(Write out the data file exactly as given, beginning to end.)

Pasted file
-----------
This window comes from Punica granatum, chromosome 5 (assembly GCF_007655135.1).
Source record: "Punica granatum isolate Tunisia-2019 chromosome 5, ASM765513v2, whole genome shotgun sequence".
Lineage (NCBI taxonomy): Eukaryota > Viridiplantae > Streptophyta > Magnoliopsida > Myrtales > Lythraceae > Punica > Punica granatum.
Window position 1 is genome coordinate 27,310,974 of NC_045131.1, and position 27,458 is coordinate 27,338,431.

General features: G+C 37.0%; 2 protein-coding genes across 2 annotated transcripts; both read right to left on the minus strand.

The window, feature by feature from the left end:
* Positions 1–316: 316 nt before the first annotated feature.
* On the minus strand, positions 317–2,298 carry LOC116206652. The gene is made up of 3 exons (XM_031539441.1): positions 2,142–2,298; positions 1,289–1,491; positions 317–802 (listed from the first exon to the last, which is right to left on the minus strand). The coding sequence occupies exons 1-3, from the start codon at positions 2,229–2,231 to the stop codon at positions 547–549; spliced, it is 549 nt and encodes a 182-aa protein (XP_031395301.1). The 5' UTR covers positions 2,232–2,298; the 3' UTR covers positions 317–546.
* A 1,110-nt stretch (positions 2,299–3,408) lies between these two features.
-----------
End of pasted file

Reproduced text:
This window comes from Punica granatum, chromosome 5 (assembly GCF_007655135.1).
Source record: "Punica granatum isolate Tunisia-2019 chromosome 5, ASM765513v2, whole genome shotgun sequence".
Lineage (NCBI taxonomy): Eukaryota > Viridiplantae > Streptophyta > Magnoliopsida > Myrtales > Lythraceae > Punica > Punica granatum.
Window position 1 is genome coordinate 27,310,974 of NC_045131.1, and position 27,458 is coordinate 27,338,431.

General features: G+C 37.0%; 2 protein-coding genes across 2 annotated transcripts; both read right to left on the minus strand.

The window, feature by feature from the left end:
* Positions 1–316: 316 nt before the first annotated feature.
* On the minus strand, positions 317–2,298 carry LOC116206652. The gene is made up of 3 exons (XM_031539441.1): positions 2,142–2,298; positions 1,289–1,491; positions 317–802 (listed from the first exon to the last, which is right to left on the minus strand). The coding sequence occupies exons 1-3, from the start codon at positions 2,229–2,231 to the stop codon at positions 547–549; spliced, it is 549 nt and encodes a 182-aa protein (XP_031395301.1). The 5' UTR covers positions 2,232–2,298; the 3' UTR covers positions 317–546.
* A 1,110-nt stretch (positions 2,299–3,408) lies between these two features.